Magnetic Water Treatment Devices

Consumers should use caution when considering water treatment devices that claim to use electromagnetic fields to change the molecular makeup of water problems.
Magnetic Water Treatment Devices - Articles

Updated: August 8, 2017

Magnetic Water Treatment Devices

Magnet inside a plastic tube, a device sold with claims to treat water problems.

What is a magnetic water treatment device?

Typically, these devices are permanent magnets or electromagnets that attach to waterlines entering homes and businesses to "purify" or "condition" water supplies. Manufacturers adopt a variety of commercial names for their products from the complex--"patented directional controlled magnet," "Perm-core," and "Magnetizer"--to the simple-- "metal bar" or "plug-in treatment device." Typically, the devices purportedly use electromagnetic fields to change the molecular makeup of various water constituents like calcium and iron to other more "inert" forms. The claimed result is a reduction or elimination of water contaminants.

One manufacturer describes the magnetic treatment processes this way, "Water and minerals are subjected to violent intramolecular vibrations and shock at the same time magnetic energy is being added, the mineral's crystallization is upset and cohesion broken." Sales representatives often persuade potential customers that they can rely on magnetic treatment devices to provide lifetime, energy-free home water treatment. New terms appear over time, such as "catalytic" water treatment (reviewed by Lower 2013).

How much water treatment do magnetic devices provide?

There is virtually no valid scientific data to support any water treatment benefit from magnetic devices. Despite this, companies, sales representatives, and product brochures for the devices may make any one of the following claims:

  • "Gives hard water properties of soft water"
  • "Prevents water from forming normal chemical reactions that cause hard water scale, rust, and corrosion."
  • "Stops buildup of scale and rust and eliminates or reduces existing rust."
  • "Provides clean clothes, shiny fixtures, better health, and nice skin."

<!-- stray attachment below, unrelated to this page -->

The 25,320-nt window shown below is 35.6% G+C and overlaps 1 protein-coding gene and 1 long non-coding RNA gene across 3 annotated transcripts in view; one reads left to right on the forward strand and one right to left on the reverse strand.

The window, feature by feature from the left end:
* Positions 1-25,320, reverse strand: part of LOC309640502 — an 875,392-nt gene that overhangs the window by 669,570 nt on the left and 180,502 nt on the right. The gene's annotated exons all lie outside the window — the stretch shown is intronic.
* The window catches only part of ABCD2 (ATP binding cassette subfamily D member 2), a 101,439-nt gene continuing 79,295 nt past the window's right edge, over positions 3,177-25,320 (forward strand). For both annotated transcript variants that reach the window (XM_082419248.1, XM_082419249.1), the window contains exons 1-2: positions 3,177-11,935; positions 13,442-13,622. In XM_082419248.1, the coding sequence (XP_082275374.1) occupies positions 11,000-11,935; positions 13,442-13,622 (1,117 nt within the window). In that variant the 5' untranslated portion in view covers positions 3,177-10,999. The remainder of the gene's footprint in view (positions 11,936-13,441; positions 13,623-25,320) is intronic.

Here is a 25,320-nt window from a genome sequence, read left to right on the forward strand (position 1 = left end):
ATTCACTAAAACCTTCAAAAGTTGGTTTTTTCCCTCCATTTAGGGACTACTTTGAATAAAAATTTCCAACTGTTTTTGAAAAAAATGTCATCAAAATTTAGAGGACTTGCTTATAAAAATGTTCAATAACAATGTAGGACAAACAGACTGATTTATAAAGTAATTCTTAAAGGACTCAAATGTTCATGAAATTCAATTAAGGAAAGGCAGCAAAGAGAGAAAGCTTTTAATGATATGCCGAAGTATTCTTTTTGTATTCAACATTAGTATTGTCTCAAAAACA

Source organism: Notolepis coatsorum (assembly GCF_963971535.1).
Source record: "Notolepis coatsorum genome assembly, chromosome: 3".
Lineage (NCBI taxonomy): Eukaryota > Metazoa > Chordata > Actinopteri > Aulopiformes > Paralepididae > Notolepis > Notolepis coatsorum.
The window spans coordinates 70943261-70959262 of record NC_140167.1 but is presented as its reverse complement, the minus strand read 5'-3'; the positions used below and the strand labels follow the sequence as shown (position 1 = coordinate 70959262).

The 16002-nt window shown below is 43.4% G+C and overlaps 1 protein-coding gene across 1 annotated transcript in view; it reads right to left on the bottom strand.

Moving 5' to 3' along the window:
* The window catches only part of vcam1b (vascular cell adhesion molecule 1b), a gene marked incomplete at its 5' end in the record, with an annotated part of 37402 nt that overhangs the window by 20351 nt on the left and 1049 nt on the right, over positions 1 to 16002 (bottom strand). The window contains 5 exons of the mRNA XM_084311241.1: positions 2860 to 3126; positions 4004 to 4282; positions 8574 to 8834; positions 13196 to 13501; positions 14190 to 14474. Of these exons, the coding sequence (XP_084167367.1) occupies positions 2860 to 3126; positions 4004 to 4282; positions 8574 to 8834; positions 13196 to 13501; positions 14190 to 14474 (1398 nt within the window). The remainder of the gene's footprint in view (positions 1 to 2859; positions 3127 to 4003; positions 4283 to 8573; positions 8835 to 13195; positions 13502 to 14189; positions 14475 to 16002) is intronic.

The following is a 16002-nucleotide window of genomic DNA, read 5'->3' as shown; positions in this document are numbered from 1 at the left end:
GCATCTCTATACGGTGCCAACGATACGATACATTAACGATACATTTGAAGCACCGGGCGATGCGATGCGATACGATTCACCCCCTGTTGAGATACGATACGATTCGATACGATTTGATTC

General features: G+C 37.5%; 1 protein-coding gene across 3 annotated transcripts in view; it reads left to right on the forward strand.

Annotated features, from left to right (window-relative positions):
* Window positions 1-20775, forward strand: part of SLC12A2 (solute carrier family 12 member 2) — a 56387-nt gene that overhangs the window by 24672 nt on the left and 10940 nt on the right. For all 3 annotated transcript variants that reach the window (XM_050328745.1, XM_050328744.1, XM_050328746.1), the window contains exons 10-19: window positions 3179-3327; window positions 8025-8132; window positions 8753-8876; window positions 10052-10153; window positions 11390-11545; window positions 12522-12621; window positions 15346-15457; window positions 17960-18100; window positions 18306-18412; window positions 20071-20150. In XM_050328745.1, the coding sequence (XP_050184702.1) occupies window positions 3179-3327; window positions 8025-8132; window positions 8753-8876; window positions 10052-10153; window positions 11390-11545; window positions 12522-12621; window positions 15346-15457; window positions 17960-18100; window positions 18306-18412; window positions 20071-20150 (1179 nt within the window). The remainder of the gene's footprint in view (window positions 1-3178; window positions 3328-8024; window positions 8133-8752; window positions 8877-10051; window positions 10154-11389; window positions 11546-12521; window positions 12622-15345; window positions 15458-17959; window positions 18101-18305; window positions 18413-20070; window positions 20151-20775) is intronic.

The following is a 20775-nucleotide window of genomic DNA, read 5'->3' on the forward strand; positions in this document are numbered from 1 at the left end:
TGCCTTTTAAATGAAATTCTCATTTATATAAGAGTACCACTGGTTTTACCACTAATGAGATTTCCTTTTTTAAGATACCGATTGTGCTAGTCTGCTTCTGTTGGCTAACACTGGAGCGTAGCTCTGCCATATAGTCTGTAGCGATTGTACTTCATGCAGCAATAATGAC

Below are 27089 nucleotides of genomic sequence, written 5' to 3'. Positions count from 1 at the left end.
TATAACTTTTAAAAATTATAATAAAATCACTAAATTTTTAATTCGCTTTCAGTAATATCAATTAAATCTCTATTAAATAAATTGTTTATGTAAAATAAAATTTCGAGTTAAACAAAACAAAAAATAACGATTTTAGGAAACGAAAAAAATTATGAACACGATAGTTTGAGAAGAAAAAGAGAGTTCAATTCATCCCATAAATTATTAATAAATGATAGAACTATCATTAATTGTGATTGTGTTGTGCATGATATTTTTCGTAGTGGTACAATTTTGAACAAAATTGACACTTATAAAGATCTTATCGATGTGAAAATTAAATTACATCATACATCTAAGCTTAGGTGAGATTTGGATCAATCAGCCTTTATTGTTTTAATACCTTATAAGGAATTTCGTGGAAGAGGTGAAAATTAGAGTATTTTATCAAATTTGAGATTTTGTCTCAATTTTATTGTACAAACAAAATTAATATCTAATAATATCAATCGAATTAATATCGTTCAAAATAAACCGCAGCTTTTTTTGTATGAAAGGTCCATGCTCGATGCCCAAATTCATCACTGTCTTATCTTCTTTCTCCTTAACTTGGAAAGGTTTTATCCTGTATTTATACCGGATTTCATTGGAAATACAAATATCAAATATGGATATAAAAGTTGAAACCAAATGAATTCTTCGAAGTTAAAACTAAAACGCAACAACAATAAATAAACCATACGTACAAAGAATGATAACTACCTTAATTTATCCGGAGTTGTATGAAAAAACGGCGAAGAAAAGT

• "Makes washing machines, dishwashers, and coffee makers run more efficiently thus avoiding costly repairs."
  • "Reduces hydrogen sulfide smells and iron buildups."

Usually, printed testimonials from "hundreds of satisfied customers" support these claims.

Is there any scientific evidence supporting claims?

The claims put forth by manufacturers and sales representatives of these devices are without validity. They do not refer to standard physical, chemical, or biological water treatment processes. Therefore, several researchers have conducted performance evaluations of the equipment.

As early as 1977, Duffy (1977) concluded in a doctoral thesis that permanent magnets have no effect on the hardness of water or the formation of scales on pipes. The South Dakota School of Mines and Technology performed tests on several magnetic treatment units. Researchers concluded that there was no change in the physical and chemical properties or the calcium ion concentration of water treated with the devices (Gruber and Carda, 1981).

A third study conducted in 1985 at Purdue University tested six units placed on water supplies for water heaters and tested their effectiveness against a controlled system. Water was tested for temperature, specific conductivity, surface tension, boiling point of depression, pH, alkalinity, total hardness, calcium and scaling effect. The study concluded that no significant variation in the chemical water quality existed between the control and the "treated" systems. The units also produced no measurable effect on calcium deposits on metals (Alleman, 1985).

Supported by this evidence, the Canadian Water Quality Association issued a statement in March of 1987 that magnetic water treatment devices are ineffective in treating hard water or preventing scale. In 2001, a task force established by the Water Quality Association (WQA, a trade organization of water treatment equipment dealers) published a review of dozens of physical water treatment studies, and among their conclusions were the need for performance standards and that tests need to differentiate between industrial recirculating systems and typical home water use.

Many of the claims for physical water treatment relate to water hardness (calcium and magnesium content) and water softening (hardness reduction). Changes in scale formation and removal of calcium and magnesium are different issues. There is not a health-based standard for hardness. There is already an independent certification for ion-exchange (salt-based) water softeners (NSF/ANSI 44, which also addresses removal of barium and radium). Some drinking water treatment units are certified to have safe components (i.e., they won't leach harmful chemicals themselves) but this is not the same as certification for removing a specific contaminant.

Consumers should have their water independently tested by an accredited lab, follow tips for purchasing water treatment equipment, be careful consumers, and test their water upstream and downstream of installed treatment equipment.